( Look at all the serious beer lovers working those flawed samples over! )
I recently attended a beer flaw seminar at Throwback Brewery in Hampton, NH. I hadn’t yet visited the brewery so the class became a two-fer for me, a first visit AND additional education about beer flaws.
The seminar was organized with a short social hour at the beginning over beers and pizza. I ran into several members of BFD, the brew club I belong to, and met several new craft beer fans, including members of the Throwback team. I enjoyed tastes of four different Throwback beers including, Minime, Campfire, Maple Wheat Porter and the Rhubarb Wit.
The Rhubarb Wit was my favorite, and I think the heat and humidity might have also had a part in that. The beer was crisp and refreshing with a hint of fruit. I found the Campfire a bit too smoky for my palate. The Maple Porter was familiar from my own maple beers in how the maple is really subtle and you have to focus to pick it up. Minime is a session IPA which is a pretty cool concept. It drank well, again most likely due to the weather, but it didn’t seem much like a true IPA as it was.
All of that said, let me put my feedback into context. Experimentation is the lifeblood of a brewer so me being mixed on any beer is truly a personal assessment. With small production comes pretty frequent rotation at the taps so my recommendation is to visit Throwback with some frequency to check out the regular and specialty beers.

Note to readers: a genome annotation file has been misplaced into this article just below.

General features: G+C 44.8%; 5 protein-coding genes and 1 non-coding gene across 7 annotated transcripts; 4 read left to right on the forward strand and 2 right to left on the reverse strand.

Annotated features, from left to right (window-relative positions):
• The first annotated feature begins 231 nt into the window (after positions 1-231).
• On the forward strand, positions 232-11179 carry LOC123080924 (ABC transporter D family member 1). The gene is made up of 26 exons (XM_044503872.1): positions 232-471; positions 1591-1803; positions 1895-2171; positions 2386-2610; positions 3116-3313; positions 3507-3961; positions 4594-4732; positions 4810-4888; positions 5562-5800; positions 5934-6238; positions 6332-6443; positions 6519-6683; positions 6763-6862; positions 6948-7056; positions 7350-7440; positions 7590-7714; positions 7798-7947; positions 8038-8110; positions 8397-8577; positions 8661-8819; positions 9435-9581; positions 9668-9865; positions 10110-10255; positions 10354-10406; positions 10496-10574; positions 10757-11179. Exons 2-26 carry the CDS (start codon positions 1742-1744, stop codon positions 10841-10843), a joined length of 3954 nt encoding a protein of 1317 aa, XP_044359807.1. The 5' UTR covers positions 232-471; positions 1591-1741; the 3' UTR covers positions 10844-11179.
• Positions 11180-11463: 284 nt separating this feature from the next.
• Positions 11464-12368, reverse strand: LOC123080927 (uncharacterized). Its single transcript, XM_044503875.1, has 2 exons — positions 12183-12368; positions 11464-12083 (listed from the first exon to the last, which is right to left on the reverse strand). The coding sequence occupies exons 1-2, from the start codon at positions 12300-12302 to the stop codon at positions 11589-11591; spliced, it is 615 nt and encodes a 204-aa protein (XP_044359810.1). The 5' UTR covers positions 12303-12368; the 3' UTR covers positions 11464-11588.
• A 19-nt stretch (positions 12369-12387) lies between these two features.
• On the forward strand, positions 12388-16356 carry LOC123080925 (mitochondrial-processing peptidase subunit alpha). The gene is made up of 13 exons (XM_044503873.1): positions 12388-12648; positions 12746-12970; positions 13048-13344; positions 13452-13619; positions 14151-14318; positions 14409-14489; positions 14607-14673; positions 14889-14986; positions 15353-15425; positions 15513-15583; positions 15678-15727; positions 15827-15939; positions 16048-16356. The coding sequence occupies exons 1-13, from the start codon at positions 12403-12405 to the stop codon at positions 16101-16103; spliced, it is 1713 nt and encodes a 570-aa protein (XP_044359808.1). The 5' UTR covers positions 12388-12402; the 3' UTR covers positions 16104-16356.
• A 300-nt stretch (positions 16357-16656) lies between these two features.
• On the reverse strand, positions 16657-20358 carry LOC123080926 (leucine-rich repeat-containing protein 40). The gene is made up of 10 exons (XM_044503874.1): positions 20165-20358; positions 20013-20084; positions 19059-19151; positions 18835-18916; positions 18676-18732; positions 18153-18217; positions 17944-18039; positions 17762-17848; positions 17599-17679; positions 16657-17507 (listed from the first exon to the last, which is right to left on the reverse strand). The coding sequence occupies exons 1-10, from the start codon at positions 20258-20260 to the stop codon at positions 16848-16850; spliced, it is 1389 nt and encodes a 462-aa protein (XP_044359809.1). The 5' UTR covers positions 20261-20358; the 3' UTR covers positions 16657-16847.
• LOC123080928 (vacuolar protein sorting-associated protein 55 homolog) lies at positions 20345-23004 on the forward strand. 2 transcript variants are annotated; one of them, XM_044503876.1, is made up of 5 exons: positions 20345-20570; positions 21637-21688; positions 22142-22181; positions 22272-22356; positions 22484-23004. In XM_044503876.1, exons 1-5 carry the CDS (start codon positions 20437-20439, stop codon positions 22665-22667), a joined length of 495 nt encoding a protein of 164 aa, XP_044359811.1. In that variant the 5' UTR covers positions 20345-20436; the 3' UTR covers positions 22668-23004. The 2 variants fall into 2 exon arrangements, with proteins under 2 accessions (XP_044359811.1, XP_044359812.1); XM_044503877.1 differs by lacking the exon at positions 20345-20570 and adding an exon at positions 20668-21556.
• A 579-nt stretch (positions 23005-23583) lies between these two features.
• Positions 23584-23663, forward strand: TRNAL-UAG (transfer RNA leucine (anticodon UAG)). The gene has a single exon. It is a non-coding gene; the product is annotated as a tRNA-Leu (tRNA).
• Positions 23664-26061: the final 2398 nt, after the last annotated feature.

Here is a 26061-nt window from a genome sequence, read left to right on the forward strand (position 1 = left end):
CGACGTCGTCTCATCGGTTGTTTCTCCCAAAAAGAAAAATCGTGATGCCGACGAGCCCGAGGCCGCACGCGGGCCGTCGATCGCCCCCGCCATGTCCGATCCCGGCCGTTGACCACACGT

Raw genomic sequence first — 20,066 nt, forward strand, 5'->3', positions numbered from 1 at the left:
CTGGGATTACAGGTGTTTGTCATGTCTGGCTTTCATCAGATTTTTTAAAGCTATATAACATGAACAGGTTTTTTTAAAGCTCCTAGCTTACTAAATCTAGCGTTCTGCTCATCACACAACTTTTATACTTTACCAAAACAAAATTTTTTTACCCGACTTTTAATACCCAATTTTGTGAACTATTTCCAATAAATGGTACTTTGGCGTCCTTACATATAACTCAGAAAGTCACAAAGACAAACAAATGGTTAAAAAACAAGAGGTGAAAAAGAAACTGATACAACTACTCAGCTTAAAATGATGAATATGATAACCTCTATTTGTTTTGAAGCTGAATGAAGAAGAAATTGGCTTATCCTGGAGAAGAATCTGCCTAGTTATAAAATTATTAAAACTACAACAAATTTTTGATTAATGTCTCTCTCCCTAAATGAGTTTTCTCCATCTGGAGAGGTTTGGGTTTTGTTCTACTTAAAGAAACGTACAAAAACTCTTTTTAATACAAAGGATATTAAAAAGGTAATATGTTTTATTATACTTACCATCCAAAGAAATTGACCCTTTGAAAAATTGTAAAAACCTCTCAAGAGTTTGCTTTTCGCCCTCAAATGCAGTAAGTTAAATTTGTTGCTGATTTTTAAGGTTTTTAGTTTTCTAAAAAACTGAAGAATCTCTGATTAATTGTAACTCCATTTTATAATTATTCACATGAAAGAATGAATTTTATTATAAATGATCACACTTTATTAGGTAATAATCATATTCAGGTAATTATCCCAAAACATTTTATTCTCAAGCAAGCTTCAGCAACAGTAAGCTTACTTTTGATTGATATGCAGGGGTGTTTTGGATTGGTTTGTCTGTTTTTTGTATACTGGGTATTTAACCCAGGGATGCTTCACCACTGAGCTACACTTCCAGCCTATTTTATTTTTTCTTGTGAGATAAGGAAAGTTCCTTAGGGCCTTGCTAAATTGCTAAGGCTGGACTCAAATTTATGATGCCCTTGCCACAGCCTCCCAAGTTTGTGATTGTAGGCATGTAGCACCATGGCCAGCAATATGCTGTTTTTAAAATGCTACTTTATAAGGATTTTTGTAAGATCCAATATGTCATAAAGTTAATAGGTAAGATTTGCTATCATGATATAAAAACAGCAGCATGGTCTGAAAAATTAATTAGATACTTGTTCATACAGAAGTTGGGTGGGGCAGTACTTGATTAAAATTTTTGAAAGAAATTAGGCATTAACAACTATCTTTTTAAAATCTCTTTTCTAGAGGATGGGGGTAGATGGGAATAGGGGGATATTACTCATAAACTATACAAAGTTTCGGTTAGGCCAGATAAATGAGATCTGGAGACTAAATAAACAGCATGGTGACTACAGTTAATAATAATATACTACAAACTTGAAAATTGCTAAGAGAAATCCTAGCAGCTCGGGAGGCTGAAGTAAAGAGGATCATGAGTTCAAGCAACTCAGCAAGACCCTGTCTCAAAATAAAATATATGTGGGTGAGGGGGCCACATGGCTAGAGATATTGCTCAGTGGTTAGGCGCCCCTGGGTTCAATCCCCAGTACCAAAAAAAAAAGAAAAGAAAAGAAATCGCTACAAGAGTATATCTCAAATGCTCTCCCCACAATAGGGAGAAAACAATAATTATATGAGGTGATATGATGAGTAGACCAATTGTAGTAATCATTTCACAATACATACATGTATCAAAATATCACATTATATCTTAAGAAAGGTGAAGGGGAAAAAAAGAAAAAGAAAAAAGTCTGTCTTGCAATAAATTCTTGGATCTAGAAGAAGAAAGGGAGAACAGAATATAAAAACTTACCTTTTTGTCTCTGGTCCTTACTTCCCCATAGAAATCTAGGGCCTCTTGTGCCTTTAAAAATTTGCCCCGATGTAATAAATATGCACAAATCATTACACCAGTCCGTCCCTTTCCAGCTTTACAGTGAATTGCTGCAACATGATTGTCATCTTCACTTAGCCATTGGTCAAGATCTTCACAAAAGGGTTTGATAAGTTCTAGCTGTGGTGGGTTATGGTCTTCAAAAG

The seminar was assembled in two flights of four samples, with PBR used as the control beer and the base for the doctored samples.
So what did I learn? PBR is a pretty neutral beer and for this type of application it works. I also learned that some flaws are easier to spot than others, mostly due to their prominent orthonasal (smell through the nostrils) identification, where some are a combination of orthonasal and retronasal features in concert with tastes. Acetaldehyde (green apples), Diacetyl (buttery) and Trans-2nonenal (corked) are all dead give-aways from just the nose. DMS is still escaping me and combinations of flaws that have acetic, sour, buttery or sulfury aromas are hard to discern without more practice.
And practice we must. Both the positive and negative organoleptic properties of beers, wines, ciders and meads are learned; and continuous learning is the only way to keep your skills fresh and sharp. I wasn’t at all disappointed that I only picked out four of the eight flaws, and that was because the experience I gained in trying brought me farther along.
Thank you to Annette Lee and Nicole Carrier from ThrowbackBrewery for hosting this session. They were inspired by a similar session they participated at a recent homebrewers conference and clearly they knew the value of sharing it.
Thanks also go out to Ryan and Sean of 2beerguys and Andrea Stanley from Valley Malt for providing technical descriptions of the flaws and where in the brewing process they might be expected to show up.
I also met Brian from the Seacoast Beverage Lab blog. If you are looking for a local beer blog to follow, head on over to Seacoast Beverage Lab.